…is up with a preachy post about my post saying he’s preachy. He seems to concede that a kind of moral absolutism and judgmentalism do indeed characterize his advocacy on this issue–which was my point.
This is fine by me. I just wish, in that case, he wouldn’t pretend that all the moralism in our politics is on one side. Worse, he essentially favors having an unelected elite–i.e., judges–impose his moral view on the rest of us. Cotton Mather would be (sort of) proud! A couple of points on substance:
1) He attributes to “the Santorum wing” the view that Vatican/Biblical edicts should be applied directly into U.S. law. Absurd. Santorum has never said this; almost nobody outside the Christian Reconstructionist fringe says this; and Andrew appears to be completely incapable of seeing that there are people who want to ban same-sex marriage and even sodomy who are not enthusiasts for Bible-based law.
2) He says it is “indecent” to amend the Constitution to ban not just same-sex marriage but civil unions and domestic partnerships. The vast majority of supporters of FMA do not believe that it does those things. Andrew is free to disagree, but he either has to say they are lying about their own beliefs or that it’s “indecent” of them to take a different view of the legal issues involved.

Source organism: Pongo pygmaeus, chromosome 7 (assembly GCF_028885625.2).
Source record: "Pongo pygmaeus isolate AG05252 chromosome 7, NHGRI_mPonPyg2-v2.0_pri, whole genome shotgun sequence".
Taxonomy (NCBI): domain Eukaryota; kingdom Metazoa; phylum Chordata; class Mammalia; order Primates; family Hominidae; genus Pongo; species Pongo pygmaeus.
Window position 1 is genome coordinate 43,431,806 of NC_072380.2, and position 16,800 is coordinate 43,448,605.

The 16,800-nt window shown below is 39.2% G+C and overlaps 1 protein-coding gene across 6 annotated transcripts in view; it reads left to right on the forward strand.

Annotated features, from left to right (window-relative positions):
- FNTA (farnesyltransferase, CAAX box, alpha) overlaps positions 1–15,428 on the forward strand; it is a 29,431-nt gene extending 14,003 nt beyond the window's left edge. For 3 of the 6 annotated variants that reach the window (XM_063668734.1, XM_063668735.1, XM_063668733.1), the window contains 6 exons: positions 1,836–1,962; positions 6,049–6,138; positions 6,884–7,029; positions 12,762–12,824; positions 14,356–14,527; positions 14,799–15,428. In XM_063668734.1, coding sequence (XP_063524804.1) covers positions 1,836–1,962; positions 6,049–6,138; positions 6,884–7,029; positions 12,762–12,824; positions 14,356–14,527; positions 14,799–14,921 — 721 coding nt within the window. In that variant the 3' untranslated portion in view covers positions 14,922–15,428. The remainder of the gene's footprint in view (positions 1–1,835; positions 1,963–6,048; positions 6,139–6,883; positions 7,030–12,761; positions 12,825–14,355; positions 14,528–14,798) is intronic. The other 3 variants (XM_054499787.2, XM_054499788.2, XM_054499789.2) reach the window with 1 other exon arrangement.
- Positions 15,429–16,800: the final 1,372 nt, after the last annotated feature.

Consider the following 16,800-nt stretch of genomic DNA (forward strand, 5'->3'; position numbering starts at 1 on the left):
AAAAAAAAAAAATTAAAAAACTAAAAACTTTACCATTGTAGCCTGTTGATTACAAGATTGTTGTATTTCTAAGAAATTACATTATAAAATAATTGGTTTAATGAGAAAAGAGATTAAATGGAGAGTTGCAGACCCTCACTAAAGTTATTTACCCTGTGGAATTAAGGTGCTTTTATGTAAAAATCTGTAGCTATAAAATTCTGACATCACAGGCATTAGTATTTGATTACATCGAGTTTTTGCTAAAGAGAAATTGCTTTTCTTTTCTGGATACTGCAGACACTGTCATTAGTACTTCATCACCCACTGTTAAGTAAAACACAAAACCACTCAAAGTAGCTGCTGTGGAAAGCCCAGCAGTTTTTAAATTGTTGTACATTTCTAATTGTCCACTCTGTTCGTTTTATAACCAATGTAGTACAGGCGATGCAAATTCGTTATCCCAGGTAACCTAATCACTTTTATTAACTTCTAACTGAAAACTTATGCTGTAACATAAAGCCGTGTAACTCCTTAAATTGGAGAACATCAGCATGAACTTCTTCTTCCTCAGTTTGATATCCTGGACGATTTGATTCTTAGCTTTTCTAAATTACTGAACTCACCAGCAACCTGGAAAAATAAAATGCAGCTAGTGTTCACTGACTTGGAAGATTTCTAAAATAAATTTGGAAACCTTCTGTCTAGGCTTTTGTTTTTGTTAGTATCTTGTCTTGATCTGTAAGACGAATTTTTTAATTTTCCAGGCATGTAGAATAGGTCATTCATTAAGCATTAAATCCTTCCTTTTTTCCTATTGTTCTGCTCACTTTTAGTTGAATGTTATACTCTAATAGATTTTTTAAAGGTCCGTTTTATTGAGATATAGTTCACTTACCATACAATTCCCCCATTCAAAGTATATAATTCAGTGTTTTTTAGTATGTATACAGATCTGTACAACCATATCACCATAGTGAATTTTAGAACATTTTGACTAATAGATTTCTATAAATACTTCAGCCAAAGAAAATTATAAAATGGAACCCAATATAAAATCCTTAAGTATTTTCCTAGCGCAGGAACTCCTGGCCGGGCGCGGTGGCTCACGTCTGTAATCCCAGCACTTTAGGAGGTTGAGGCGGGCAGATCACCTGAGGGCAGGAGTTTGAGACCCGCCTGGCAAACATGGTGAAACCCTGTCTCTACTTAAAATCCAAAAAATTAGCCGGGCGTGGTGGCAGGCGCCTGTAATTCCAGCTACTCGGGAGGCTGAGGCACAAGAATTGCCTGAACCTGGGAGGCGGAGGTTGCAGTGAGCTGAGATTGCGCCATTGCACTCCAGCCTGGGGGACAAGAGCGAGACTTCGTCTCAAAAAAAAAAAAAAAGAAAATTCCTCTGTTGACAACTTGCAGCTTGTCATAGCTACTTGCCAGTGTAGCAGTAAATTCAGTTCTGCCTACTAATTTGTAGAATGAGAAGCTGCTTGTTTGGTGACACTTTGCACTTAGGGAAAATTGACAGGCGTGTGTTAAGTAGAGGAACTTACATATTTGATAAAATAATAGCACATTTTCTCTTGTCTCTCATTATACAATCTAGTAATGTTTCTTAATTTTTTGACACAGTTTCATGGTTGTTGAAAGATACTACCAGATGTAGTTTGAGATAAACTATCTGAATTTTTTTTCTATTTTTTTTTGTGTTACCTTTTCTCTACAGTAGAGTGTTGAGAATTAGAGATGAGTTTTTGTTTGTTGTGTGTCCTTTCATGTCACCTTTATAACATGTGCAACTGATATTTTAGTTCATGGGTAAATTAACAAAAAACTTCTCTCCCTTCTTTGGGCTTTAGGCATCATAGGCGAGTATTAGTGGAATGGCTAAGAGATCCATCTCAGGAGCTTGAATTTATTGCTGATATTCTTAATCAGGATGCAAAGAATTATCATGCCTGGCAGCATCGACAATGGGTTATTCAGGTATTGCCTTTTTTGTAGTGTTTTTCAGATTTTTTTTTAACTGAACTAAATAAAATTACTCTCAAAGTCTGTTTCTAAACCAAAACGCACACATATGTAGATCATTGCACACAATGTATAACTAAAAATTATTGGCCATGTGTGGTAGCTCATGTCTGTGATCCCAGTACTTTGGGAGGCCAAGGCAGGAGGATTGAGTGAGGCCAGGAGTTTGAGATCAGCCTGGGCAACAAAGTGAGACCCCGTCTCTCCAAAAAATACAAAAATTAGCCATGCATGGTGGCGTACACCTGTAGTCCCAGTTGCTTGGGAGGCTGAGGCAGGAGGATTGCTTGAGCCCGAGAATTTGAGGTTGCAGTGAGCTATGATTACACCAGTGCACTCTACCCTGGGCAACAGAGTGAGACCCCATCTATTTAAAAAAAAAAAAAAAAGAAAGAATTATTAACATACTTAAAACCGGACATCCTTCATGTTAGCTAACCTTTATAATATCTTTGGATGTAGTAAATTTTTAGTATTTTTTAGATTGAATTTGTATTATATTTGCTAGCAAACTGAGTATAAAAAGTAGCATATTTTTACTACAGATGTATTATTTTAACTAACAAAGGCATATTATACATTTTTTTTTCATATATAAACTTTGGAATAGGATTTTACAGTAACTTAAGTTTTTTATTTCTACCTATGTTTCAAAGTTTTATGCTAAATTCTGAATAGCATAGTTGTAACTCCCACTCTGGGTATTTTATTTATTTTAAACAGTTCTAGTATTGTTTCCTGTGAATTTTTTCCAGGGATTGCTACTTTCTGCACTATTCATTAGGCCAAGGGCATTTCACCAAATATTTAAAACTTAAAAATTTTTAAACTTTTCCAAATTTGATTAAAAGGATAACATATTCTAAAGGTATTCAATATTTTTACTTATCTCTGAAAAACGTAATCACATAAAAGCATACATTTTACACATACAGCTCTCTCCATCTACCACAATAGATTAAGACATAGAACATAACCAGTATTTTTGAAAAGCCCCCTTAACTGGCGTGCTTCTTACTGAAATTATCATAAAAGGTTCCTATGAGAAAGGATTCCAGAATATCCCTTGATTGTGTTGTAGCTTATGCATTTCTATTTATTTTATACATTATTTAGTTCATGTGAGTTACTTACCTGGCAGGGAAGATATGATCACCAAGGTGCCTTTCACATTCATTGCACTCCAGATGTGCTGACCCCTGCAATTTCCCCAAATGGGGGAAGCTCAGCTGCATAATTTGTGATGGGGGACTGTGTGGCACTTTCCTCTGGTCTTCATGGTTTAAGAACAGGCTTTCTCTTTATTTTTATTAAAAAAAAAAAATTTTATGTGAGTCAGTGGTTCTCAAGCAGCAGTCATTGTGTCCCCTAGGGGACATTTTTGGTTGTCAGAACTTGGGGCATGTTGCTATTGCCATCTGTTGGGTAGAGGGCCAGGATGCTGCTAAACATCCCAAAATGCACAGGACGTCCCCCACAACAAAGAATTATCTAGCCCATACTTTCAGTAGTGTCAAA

3) There is a dispute about the meaning of the Virginia law, too, not that Andrew acknowledges the existence of a different view.
4) As for bigotry, why should anyone take lessons on tolerance from Andrew? He routinely smears fundamentalists and evangelicals, attributing to them as a bloc views that many of them (and sometimes most of them) do not hold, and saying that America is at war with them.
5) He says he supports my civil rights and I oppose his. Is Andrew capable of writing anything on this topic that’s not question-begging? Opponents of gay marriage like myself don’t believe that a civil right to marry someone of the same sex exists. We obviously aren’t for denying to gays the rights to speak, vote, own guns, etc. If Andrew reformulated the point in neutral, non-question begging terms, it would be something like: Lowry and I disagree about the definition of civil rights in this instance. Not very damning.
But preachy moralists–who often aim to bludgeon and vent as much as to persuade–don’t write in such cool-headed terms, so it would be foolish to expect anything different on this issue from Andrew Sullivan, preachy moralist.